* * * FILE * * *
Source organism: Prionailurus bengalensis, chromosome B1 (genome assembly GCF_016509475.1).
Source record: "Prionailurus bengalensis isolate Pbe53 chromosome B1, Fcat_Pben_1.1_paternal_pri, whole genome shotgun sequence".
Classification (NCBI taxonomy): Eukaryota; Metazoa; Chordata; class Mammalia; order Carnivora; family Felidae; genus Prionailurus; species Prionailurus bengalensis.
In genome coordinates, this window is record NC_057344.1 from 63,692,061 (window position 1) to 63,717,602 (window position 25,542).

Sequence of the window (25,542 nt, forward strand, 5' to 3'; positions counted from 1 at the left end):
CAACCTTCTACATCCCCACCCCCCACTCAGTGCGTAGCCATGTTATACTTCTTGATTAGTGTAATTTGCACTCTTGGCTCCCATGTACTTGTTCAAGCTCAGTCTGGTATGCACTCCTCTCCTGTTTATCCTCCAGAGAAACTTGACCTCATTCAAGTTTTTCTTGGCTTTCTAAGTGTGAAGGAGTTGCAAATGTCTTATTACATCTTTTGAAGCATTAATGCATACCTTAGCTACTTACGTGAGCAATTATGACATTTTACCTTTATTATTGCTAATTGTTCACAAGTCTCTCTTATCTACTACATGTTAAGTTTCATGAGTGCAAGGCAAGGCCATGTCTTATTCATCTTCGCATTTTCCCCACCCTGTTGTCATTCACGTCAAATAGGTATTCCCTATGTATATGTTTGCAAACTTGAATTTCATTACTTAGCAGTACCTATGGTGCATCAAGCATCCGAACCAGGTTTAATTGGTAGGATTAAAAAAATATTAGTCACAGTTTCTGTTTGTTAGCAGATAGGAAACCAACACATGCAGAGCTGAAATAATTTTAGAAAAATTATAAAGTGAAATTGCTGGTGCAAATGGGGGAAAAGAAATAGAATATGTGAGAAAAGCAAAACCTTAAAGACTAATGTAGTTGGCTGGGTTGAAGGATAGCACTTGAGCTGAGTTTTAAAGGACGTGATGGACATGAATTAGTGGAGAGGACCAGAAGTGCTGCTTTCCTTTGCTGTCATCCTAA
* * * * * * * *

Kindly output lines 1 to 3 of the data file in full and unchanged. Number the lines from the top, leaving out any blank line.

Source organism: Prionailurus bengalensis, chromosome B1 (genome assembly GCF_016509475.1).
Source record: "Prionailurus bengalensis isolate Pbe53 chromosome B1, Fcat_Pben_1.1_paternal_pri, whole genome shotgun sequence".
Classification (NCBI taxonomy): Eukaryota; Metazoa; Chordata; class Mammalia; order Carnivora; family Felidae; genus Prionailurus; species Prionailurus bengalensis.